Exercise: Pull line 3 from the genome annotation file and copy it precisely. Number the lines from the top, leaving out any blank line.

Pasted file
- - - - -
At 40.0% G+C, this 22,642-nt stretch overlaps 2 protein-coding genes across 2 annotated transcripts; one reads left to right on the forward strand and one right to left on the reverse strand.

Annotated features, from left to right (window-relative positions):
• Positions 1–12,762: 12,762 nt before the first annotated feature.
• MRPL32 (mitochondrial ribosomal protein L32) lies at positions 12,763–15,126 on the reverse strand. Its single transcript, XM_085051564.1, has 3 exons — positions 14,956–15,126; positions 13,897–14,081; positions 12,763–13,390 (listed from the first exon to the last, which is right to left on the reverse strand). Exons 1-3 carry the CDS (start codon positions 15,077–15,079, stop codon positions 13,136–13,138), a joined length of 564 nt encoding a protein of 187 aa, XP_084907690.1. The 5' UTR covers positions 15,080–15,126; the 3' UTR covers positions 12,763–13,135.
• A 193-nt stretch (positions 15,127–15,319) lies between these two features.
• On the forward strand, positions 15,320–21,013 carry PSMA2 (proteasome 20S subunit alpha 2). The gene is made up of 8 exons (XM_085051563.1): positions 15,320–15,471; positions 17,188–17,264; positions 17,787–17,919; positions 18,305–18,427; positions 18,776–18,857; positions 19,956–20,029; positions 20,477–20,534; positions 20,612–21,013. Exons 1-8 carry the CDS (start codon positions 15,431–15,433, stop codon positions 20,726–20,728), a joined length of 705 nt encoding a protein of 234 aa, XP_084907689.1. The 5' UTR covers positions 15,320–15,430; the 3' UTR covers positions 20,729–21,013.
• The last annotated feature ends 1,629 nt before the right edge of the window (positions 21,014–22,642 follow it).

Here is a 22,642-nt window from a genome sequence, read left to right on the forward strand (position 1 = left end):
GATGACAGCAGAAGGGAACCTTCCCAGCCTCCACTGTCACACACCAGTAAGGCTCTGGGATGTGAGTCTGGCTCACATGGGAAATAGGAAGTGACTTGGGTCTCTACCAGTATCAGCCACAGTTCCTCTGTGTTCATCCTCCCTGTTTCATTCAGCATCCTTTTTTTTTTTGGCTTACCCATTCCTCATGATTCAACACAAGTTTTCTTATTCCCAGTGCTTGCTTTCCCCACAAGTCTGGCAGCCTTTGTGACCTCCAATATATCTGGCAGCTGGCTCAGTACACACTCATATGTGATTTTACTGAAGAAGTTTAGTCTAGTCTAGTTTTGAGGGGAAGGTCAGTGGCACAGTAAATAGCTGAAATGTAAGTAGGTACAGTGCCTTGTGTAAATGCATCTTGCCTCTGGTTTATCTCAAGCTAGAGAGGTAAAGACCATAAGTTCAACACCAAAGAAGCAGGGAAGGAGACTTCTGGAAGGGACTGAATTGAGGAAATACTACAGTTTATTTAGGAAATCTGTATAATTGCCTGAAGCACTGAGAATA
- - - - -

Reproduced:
• Positions 1–12,762: 12,762 nt before the first annotated feature.